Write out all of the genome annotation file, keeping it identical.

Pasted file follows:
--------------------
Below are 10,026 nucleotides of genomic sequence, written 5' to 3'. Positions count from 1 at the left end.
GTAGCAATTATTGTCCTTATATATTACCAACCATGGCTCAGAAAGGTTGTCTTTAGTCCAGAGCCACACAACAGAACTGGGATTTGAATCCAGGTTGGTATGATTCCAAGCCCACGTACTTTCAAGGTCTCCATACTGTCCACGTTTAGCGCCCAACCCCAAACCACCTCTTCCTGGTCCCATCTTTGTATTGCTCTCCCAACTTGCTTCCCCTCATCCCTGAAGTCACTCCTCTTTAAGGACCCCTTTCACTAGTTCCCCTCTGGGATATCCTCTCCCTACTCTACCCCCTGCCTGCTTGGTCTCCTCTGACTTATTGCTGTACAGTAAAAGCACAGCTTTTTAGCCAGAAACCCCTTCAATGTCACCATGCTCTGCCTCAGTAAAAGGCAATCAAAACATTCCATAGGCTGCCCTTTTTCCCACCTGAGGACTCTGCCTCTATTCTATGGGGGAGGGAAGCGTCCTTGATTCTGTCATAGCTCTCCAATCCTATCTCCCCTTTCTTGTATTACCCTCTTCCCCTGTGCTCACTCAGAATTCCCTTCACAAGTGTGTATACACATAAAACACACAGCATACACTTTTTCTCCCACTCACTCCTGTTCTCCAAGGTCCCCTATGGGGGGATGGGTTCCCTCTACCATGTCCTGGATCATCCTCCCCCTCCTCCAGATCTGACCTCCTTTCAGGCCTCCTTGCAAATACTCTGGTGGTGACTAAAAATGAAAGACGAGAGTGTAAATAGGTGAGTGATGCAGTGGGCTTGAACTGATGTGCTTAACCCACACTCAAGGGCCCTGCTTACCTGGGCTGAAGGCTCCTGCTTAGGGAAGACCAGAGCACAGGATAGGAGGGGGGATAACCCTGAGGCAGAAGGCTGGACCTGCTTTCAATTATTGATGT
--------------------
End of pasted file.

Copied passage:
Below are 10,026 nucleotides of genomic sequence, written 5' to 3'. Positions count from 1 at the left end.
GTAGCAATTATTGTCCTTATATATTACCAACCATGGCTCAGAAAGGTTGTCTTTAGTCCAGAGCCACACAACAGAACTGGGATTTGAATCCAGGTTGGTATGATTCCAAGCCCACGTACTTTCAAGGTCTCCATACTGTCCACGTTTAGCGCCCAACCCCAAACCACCTCTTCCTGGTCCCATCTTTGTATTGCTCTCCCAACTTGCTTCCCCTCATCCCTGAAGTCACTCCTCTTTAAGGACCCCTTTCACTAGTTCCCCTCTGGGATATCCTCTCCCTACTCTACCCCCTGCCTGCTTGGTCTCCTCTGACTTATTGCTGTACAGTAAAAGCACAGCTTTTTAGCCAGAAACCCCTTCAATGTCACCATGCTCTGCCTCAGTAAAAGGCAATCAAAACATTCCATAGGCTGCCCTTTTTCCCACCTGAGGACTCTGCCTCTATTCTATGGGGGAGGGAAGCGTCCTTGATTCTGTCATAGCTCTCCAATCCTATCTCCCCTTTCTTGTATTACCCTCTTCCCCTGTGCTCACTCAGAATTCCCTTCACAAGTGTGTATACACATAAAACACACAGCATACACTTTTTCTCCCACTCACTCCTGTTCTCCAAGGTCCCCTATGGGGGGATGGGTTCCCTCTACCATGTCCTGGATCATCCTCCCCCTCCTCCAGATCTGACCTCCTTTCAGGCCTCCTTGCAAATACTCTGGTGGTGACTAAAAATGAAAGACGAGAGTGTAAATAGGTGAGTGATGCAGTGGGCTTGAACTGATGTGCTTAACCCACACTCAAGGGCCCTGCTTACCTGGGCTGAAGGCTCCTGCTTAGGGAAGACCAGAGCACAGGATAGGAGGGGGGATAACCCTGAGGCAGAAGGCTGGACCTGCTTTCAATTATTGATGT